“This is not an Estate Administration matter, it is only a matter of a cheque being written once it is determined whether the LIRA is payable to the Estate or the [ex-wife]. The fact that the beneficiaries and assets of the Estate are located in Saskatchewan is not relevant to this factor. The LIRA itself has no connection to Saskatchewan.”
Additionally, the court noted that both of the bank’s witnesses on the application as well as the ex-wife were located in Toronto. Finally, the court held:
“The Estate Trustee lives in Ontario. While the case law differs as to the importance of this factor, the fact that [the brother] lives in Ontario cannot be ignored in terms of the factual matrix when determining the jurisdiction simpliciter threshold.
As such, the jurisdiction simpliciter in this matter must be Ontario.”
The court then turned to the brother’s argument that, in the event the court found that Ontario had jurisdiction over these proceedings, it should exercise its discretion under forum non conveniens to decline jurisdiction as a more appropriate forum exists.
Citing previous case law, the court set out a list of non-exhaustive factors to be considered when determining the appropriate jurisdiction:
- The convenience and expense to the parties and their witnesses;
- The desirability of avoiding multiple legal proceedings and conflicting decisions in different courts;
- The enforcement of an eventual judgment; and
- The fair and efficient working of the Canadian judicial system.
The court found that the brother had not met his burden with regard to the second part of the test because the only other proceeding in the matter was the brother’s application for probate in Saskatchewan, which would not give rise to any conflicting decisions. Additionally, the court again noted that the witnesses, contract and evidence were all in Ontario. The court thus concluded:
“I find that the connection to Saskatchewan in relation to this matter is minimal and therefore litigating the LIRA issue in Saskatchewan would result in increased and unnecessary costs.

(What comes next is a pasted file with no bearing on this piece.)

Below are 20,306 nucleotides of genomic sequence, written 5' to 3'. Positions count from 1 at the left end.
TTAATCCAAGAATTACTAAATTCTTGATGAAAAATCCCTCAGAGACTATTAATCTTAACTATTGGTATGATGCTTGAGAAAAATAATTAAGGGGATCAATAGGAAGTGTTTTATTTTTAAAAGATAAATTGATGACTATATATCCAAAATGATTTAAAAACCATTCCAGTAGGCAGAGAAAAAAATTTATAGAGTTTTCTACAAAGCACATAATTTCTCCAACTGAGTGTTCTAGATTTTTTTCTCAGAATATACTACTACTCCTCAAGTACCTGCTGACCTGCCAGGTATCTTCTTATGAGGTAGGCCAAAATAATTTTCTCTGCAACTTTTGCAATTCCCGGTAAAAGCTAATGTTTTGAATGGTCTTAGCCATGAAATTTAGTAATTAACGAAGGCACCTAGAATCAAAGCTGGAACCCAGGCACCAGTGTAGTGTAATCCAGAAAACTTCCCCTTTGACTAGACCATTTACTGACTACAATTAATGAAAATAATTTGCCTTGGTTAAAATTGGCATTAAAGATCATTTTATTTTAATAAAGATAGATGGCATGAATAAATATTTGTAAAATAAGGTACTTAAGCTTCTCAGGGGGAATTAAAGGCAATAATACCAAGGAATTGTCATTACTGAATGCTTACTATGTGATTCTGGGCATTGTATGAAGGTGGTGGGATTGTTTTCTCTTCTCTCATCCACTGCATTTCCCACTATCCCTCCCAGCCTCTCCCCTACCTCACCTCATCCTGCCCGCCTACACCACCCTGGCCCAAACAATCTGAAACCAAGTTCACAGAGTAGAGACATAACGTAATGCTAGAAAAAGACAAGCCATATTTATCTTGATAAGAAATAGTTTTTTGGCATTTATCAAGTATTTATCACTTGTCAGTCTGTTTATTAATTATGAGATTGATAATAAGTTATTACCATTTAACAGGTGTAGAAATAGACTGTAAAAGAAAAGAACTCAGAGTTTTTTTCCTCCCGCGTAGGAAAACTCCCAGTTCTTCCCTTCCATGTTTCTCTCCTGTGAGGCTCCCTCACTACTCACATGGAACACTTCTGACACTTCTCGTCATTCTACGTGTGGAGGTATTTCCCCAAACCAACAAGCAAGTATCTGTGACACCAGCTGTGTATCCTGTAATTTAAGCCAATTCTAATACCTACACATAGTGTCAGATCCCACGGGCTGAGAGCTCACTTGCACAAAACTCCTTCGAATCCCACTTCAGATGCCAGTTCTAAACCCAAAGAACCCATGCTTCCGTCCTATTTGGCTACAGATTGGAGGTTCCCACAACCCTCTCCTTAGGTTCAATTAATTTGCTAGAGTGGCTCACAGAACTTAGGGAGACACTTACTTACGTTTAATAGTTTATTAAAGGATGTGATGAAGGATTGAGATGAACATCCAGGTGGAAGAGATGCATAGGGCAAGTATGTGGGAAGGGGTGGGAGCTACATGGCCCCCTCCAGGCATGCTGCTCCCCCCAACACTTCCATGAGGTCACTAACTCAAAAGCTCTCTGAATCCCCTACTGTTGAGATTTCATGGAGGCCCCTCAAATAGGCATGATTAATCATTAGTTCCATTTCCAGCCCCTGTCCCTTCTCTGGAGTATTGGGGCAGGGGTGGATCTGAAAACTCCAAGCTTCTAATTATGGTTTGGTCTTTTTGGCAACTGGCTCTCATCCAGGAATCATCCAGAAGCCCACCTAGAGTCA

Finally, the fairness of the legal system favours hearing this matter in Ontario given all of the above.”
As a result, the court dismissed the brother’s motion and the ex-wife’s application would be heard in Ontario.
Estate disputes are complicated: they involve high levels of emotion, usually by individuals who are grieving the loss of a family member or who are dealing with a loved one who is very ill. Such disputes can become quite lengthy and can take months or even years to resolve, prompting individuals to take sides, creating acrimonious divisions, and eating into the value of an estate.
At Campbells LLP, our team of compassionate and highly skilled Oakville estate litigation lawyers have been assisting clients with estate disputes and resulting litigation since 1999. We are proud of the strong, long-lasting relationships that we build with our clients and provide a steady sounding board and legal advice to guide them through what can be one of the most emotionally draining times in their lives. With our help, we can ensure that the legacy of our client’s loved ones is carried out exactly as they wished, that their health and well-being is taken care of, and that their estate is protected.
At Campbells LLP, our exceptional estate lawyers can represent you in all estate litigation matters. We know that many individuals work during the week and cannot meet during the day. One of our lawyers would be pleased to meet with you in the evening or during the weekend, by appointment, if your schedule so requires. Contact us online or at (905) 828-2247. We look forward to speaking with you and going through this process by your side.